Seeing the faults in my own videos gave me a new apprecia-tion for the craft
Have you ever spoken on camera? I just finished a 30-day challenge of posting 1 new video every day on LinkedIn (as organised by Karen Moloney). Seeing the faults in my own videos gave me a new appreciation for the craft of speaking on camera!
Previously, I’d come across a great YouTube channel called Charisma on Command, presented by Charlie Houpert. His channel offers fantastic tips and insights about talking to people 1-on-1 (or in groups), and he’s very charismatic himself.
So I thought it’d be useful to review one of Charlie’s videos, as there’s a lot I can learn from him – and I hope you can too.
Before you read on, why not watch the 8-minute video I chose to review? While you watch, you might even like to jot down a few notes about what you think are the video’s stronger and weaker aspects, so you can then compare your notes with mine…
What good and bad habits have you seen speakers use? Adopting the good habits – and avoiding the bad – can be a quick way to learn and improve.
In the video near the bottom of this post, author and professional public speaker Michael Port outlines 25 mistakes that presenters often make (no matter how experienced they are). And in the table below, I’ve summarised his points, as well as adding links to related posts.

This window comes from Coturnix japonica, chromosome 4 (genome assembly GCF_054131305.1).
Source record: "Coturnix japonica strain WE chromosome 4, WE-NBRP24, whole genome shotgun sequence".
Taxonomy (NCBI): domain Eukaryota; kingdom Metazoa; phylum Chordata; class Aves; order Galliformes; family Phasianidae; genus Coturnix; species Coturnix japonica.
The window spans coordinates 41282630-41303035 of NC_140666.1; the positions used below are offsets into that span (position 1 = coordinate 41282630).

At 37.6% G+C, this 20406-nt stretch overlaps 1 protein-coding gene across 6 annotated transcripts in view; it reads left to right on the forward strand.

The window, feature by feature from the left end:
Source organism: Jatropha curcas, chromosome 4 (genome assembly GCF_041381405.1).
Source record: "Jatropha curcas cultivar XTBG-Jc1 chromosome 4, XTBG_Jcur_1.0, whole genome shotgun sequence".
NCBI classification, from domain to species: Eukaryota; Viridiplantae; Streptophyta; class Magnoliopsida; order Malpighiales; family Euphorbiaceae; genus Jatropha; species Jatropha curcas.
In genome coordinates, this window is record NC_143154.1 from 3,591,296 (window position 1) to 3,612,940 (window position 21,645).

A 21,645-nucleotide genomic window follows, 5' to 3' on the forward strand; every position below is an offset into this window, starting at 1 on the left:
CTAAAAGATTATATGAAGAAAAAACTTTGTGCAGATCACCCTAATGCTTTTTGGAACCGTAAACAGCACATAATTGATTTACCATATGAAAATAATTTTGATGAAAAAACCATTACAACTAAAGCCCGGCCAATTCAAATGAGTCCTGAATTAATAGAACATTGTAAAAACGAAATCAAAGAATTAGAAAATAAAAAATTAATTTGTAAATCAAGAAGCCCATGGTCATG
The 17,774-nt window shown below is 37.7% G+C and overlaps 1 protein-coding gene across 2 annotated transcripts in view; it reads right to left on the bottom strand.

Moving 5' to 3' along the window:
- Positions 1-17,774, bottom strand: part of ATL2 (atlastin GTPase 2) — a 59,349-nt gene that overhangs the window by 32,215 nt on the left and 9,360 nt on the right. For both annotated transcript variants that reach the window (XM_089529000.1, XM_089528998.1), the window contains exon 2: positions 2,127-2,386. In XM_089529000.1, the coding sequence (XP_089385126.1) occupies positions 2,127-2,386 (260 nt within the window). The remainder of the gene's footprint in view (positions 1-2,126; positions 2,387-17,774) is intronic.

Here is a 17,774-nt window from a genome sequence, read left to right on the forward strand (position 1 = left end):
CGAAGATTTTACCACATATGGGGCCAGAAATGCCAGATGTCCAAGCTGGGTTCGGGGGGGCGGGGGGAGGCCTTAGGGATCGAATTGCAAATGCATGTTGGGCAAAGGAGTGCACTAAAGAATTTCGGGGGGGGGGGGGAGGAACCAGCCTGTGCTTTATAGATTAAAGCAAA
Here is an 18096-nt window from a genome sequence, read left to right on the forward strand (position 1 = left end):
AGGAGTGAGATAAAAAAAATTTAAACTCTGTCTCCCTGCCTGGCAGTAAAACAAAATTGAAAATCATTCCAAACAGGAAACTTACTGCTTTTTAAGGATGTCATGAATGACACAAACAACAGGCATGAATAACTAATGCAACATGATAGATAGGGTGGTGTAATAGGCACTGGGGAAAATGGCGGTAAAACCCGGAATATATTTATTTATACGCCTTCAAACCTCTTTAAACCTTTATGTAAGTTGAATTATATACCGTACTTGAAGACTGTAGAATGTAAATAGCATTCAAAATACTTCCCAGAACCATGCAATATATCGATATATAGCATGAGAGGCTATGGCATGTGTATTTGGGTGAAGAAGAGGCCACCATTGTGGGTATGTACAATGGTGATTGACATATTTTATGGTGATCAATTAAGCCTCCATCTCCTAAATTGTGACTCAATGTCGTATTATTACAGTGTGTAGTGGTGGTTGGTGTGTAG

(Maybe you’ve heard of Michael’s best-selling books on speaking, like Steal the Show and Book Yourself Solid. He’s a former actor who’s been in such well-known TV shows and films as Sex and the City, Law and Order, and The Pelican Brief.)
See if any of the 25 mistakes surprise you… You can also click a time in the table to start watching the related tip straight away (on YouTube):
Here’s a tip you might like, because it’s used by elite professional speakers. Three points about the tip are that it’s:
Yet surprisingly effective!
Let me show you how it works…
In your talk, suppose you’re discussing the passage of time, or the steps in a process, or items in a list. At times like those, you might often gesture with a sideways movement of one or both arms (or hands, or with your whole body – depending on factors like the size of the room, how much emphasis you want to add, and so on).
If you don’t think about what you’re doing – and you don’t practise on video beforehand – you’ll likely gesture from your left to right, because that’s what feels natural to you.
Take a look at this 5-second example to see what that type of gesture looks like:
Note: If you’d like to replay the clip, please use this link to open it on another tab, because when embedded in a blog post, YouTube doesn’t support replaying a clip from the same point. (Or, you can press F5 to refresh the page, and then click the video below again.)